The Space Report

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The Space Report: The Authoritative Guide to Global Space Activity is published annually by the Space Foundation. The Space Report is the definitive overview of the global space industry and serves as a valuable resource for government and business leaders, educators, financial analysts, students, and space-relatedbusinesses.[1]

Following are major findings from the 2013 issue.

The global space economy grew to $304.31 billion in commercial revenue and government budgets in 2012, reflecting growth of 6.7 percent from the 2011 total of $285.33 billion. Commercial activity - space products and services and commercial infrastructure - drove much of this increase. From 2007 through 2012, the total has grown by 37 percent.

Commercial space products and services revenue increased 6.5 percent since 2011, and commercial infrastructure and support industries increased by 11 percent.

Government spending increased by 1.3 percent in 2012, although changes varied significantly from country to country, with India, Russia and Brazil increasing budgets by more than 20 percent, while other nations, including several in Europe, experienced declines of 25 percent or more.

78 launch attempts took place in 2012, a drop of 7.1 percent from the 84 launches in 2011 (but higher than the 2010 total of 74). Russia led with 24 launches, China had 19 launches and the United States totaled 13 launches. For the second year running, the Chinese launch rate was greater than that of the United States. The United States led in terms of launch vehicle diversity, however, with ten types of orbital rockets launched in 2012.

According to U.S. Bureau of Labor Statistics (BLS) data, the size of the U.S. space workforce declined for the fifth year in a row, dropping 3.8 percent, from 252,315 in 2010 to 242,724 in 2011 (the most recent full year for which data is available) - a decrease of about 9,500 workers. However, the changes varied by sector, with some portions of the space industry growing while others contracted. The United States' National Aeronautics and Space Administration (NASA)'s civil servant workforce decreased from 18,709 in fiscal year (FY) 2012 to 18,167 in FY 2013, a drop of 2.9 percent. However, there is evidence that the employment situation in areas with significant Space Shuttle-related layoffs, including Florida, is beginning to improve.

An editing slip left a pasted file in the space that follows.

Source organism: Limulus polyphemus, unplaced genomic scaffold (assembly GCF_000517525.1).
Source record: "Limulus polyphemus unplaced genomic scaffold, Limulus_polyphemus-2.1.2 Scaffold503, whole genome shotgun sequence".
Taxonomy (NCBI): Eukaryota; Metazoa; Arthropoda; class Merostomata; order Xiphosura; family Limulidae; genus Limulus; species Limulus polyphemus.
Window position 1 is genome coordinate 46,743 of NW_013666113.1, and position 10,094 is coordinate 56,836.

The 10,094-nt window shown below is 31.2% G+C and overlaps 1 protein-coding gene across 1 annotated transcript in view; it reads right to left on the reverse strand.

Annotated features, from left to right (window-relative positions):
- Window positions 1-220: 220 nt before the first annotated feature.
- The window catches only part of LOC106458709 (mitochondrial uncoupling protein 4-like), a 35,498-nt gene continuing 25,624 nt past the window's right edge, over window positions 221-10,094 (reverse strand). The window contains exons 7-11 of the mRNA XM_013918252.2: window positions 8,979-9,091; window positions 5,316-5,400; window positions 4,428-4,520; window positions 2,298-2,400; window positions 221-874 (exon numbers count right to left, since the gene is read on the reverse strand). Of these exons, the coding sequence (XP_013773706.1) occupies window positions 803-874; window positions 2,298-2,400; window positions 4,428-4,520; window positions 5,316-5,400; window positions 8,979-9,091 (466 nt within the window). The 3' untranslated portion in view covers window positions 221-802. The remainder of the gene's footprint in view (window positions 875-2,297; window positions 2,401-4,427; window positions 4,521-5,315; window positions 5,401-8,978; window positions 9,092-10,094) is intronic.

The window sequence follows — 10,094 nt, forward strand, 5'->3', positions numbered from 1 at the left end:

Both Europe and Japan saw increases in space workforces; the European industry workforce showed very modest growth in 2011; in Japan, the overall workforce grew by 7.5 percent, while employment at the Japan Aerospace Exploration Agency (JAXA), Japan's government space agency, dropped.

The Space Foundation Index[edit]

As of December 2012, the Space Foundation Index was 40.95 percent above its value at inception in June 2005. The Space Foundation Index and Space Foundation Services Index both outperformed the S&P 500 and the NASDAQ during 2012, while the Space Foundation Infrastructure Index did not perform as well as the NASDAQ, but slightly better than the S&P 500. These indexes, which are updated daily on the Space Foundation website, are easy-to-understand mechanisms for gauging the financial performance of space industry companies listed on U.S. stock exchanges.

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